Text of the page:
Criminal Defense Attorneys Defending People Who Have Been Accused of Kidnapping
Kidnapping criminal charges are cover under California Penal Code Section 207. It's considered a violent crime and defined as using force or fear to take another individual a substantial distance against their will.
Legally, the terms “force or fear” means the defendant inflicted physical force on the victim or just threaten to inflict physical harm.
In California, there are different versions of kidnapping, depending on the specific circumstances.
These include kidnapping for ransom, kidnapping to commit a robbery, rape, or oral copulation, and kidnapping during a carjacking crime.
Aggravated kidnapping charges can be filed when the defendant moves another individual without their consent by:
- use of force or fear, and
- the alleged victim is a minor under 14 years old,
- held for ransom,
- they suffer bodily harm or death, or
- the kidnapping occurred during a carjacking.
Kidnapping charges could also be investigated as a federal crime under the jurisdiction of both California state and federal law enforcement agents. See our blog: When Does Kidnapping Become a Federal Crime?
If you have been accused of kidnapping, you should immediately consult with a Los Angeles kidnapping attorney from our law firm. Our defense lawyers need to thoroughly review all the circumstances and evidence in order to start building an effective defense strategy.
Kidnapping – CA Penal Code 207 – Elements of the Crime
In order for the Los Angeles County prosecutor to obtain a conviction, they must prove the following elements of the crime beyond any reasonable doubt:
- The defendant actually took or detained another individual by using force or fear
- The defendant actually moved the individual a substantial distance
- The alleged victim did not give consent or want to be moved
- The defendant did not reasonably believe the alleged victim consented to be moved
The jury can consider all the factors and circumstances in order to determine if the victim was moved a substantial distance.
The determination on whether or not the movement was substantial can depend on a variety of different factors, including the distance moved, whether the actual movement increased the risk of any harm to the victim, and whether or not the movement of the victim decreased the chances of being caught.
In some cases, you could be charged as being an accomplice, even if you did not directly commit the kidnapping. See our blog: What is Aiding and Abetting in California?
Speak with a Los Angeles kidnapping defense lawyer at our law office in order to determine if the specific details of your violent crime case can be considered a kidnapping offense.
Legal Penalties for a Kidnapping Conviction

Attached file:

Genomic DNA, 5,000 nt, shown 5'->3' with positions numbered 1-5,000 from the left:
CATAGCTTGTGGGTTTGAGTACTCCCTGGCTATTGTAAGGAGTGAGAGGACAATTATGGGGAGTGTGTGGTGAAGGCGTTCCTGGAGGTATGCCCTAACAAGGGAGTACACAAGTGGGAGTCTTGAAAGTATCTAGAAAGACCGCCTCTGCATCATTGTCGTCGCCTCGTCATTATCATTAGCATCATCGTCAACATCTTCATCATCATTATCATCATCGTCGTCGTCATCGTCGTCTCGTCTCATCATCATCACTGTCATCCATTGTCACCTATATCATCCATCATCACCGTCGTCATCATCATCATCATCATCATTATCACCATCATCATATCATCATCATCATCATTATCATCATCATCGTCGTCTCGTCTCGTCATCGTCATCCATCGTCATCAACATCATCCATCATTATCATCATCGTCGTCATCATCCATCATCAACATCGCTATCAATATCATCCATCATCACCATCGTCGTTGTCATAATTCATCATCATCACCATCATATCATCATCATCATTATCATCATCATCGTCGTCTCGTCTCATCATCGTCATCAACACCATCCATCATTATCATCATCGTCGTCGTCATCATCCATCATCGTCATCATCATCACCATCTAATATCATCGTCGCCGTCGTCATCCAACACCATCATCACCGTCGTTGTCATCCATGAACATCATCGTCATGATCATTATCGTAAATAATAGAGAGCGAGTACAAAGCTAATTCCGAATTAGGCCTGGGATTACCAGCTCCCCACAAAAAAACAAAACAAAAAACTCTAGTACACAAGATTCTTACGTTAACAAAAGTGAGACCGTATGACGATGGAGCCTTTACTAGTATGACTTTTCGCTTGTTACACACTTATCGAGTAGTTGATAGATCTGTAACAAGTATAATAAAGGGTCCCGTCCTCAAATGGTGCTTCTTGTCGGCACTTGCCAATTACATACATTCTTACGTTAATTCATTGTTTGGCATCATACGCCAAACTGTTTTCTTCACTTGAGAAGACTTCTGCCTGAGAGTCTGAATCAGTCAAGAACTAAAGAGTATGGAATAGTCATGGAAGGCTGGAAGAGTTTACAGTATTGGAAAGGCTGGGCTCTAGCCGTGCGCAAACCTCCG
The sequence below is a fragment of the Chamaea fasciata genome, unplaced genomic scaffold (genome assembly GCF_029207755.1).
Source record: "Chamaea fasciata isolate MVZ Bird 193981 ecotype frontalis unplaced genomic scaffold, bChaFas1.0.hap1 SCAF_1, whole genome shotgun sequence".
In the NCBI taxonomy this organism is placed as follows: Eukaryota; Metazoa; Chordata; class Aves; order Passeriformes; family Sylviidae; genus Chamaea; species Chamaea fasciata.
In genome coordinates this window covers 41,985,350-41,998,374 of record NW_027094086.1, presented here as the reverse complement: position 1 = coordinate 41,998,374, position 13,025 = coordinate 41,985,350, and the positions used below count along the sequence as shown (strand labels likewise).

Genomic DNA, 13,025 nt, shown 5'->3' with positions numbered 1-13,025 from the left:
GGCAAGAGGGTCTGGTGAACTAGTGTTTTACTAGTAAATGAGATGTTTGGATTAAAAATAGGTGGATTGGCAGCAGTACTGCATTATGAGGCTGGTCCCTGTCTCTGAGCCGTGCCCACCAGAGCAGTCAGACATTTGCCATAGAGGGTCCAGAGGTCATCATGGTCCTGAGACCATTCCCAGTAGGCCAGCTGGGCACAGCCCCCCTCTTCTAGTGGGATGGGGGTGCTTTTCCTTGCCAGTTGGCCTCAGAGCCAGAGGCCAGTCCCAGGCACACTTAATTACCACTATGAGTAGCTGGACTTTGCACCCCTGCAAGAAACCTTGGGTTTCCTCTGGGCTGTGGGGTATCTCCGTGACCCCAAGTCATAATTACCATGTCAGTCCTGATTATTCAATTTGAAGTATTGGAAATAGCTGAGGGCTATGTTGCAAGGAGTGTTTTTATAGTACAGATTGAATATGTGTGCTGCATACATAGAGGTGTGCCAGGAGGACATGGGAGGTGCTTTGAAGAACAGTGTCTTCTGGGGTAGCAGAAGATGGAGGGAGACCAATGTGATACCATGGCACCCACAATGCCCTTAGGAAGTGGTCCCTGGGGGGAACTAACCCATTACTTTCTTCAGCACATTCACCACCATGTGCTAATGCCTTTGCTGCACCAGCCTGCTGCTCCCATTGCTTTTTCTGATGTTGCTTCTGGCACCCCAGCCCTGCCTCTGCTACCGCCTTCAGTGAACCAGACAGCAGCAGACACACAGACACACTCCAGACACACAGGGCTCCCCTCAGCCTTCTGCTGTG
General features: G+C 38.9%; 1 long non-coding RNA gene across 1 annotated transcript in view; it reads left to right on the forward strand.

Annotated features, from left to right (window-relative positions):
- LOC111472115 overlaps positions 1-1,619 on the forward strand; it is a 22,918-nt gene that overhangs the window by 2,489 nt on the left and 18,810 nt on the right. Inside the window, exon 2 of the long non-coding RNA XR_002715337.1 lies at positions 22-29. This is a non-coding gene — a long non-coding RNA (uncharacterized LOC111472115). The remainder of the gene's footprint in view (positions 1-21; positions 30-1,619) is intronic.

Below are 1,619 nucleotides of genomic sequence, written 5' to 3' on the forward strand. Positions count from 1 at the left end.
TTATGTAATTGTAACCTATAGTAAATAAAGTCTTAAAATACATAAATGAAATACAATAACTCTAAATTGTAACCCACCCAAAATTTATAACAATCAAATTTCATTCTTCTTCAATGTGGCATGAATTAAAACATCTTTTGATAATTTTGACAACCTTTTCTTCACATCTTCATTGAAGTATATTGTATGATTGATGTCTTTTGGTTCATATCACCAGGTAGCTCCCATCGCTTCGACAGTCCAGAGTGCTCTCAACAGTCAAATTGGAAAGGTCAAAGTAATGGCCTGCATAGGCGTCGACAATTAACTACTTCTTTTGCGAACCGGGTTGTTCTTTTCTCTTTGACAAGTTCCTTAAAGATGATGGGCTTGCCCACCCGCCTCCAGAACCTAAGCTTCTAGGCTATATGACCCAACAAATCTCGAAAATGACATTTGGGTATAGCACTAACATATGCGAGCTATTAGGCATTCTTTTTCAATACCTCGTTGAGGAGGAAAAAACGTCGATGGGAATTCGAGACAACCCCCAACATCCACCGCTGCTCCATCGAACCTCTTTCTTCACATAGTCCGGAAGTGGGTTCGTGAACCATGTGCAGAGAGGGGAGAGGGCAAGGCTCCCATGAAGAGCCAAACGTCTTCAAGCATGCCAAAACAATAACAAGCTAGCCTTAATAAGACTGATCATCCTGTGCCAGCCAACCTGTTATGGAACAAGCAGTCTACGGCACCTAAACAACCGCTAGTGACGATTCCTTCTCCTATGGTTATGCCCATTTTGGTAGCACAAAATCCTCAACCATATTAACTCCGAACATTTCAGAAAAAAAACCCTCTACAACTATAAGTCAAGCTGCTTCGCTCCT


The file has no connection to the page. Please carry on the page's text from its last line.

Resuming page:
A kidnapping conviction in Los Angeles County can lead to harsh consequences, depending on the specific circumstances of the case. If a defendant is convicted of simple felony kidnapping charges, they could receive a sentence of up to eight years in a California state prison and a $10,000 fine.
If convicted of aggravated kidnapping charges, they could face up to eleven years in a state prison if they victim was under 14 years old or a sentence of life with the possibility of parole if the victim was kidnapped for ransom or reward, to commit extortion, robbery, or various California sex crimes.
Both simple and aggravated kidnapping convictions are considered serious or violent crime felony charges. This means a conviction would count as a “strike” under California's three strikes law.
See related: California's 10-20-Life Gun Sentencing Enhancement. Call a Los Angeles kidnapping lawyer at our law firm for more information.
Related Kidnapping Cases in Los Angeles County
There are a variety of criminal offenses that may be charged in connection with kidnapping charges. They include:
- Aggravated kidnapping - California Penal Code 209 PC
- Kidnapping during a carjacking - California Penal Code Section 209.5
- Kidnapping in connection with extortion - California Penal Code Section 210
- Kidnapping a minor under 14 - California Penal Code 208(b)
- False imprisonment law - California Penal Code Section 236
- False imprisonment to protect from arrest - California Penal Code Section 210.5
- Child abduction laws - California Penal Code Section 278
- Deprivation of a child custody order - California Penal Code Section 278.5
- Gang enhancement law - California Penal Code 186.22
Legal Defenses against Kidnapping Charges
An experienced Los Angeles kidnapping attorney at our law firm can use a variety of legal defenses to have the charges reduced to a lesser crime or even dismissed. Our lawyers may be able to prove in court the alleged victim gave consent to be moved or the victim was not moved a substantial distance.
Our criminal defense attorneys may be able to prove the defendant was not the actual kidnapper, but was only present during the kidnapping offense and was not aware of a plan to commit kidnapping.
Our attorneys may be able to show there is insufficient evidence or the kidnapping accusations are false. In the defendant was accused of parental kidnapping, our lawyers may be able to prove the defendant had legal travel rights with their children.
Get Legal Help by Calling a Los Angeles Kidnapping Defense Attorney
The legal consequences of a kidnapping conviction can be severe and even considered a federal crime.
Your Los Angeles kidnapping lawyer should have extensive experience in both state and federal court to have the best chance of a favorable outcome.
At Eisner Gorin LLP, our criminal defense lawyers have a long history of success defending individuals against any type of violent crime accusations.
We understand the serious nature of these allegations and how to build a strong legal defense on your behalf.
Call our law office to speak with one of our skilled lawyers and go over the details of your case. We are available for an immediate response by call 877-781-1570.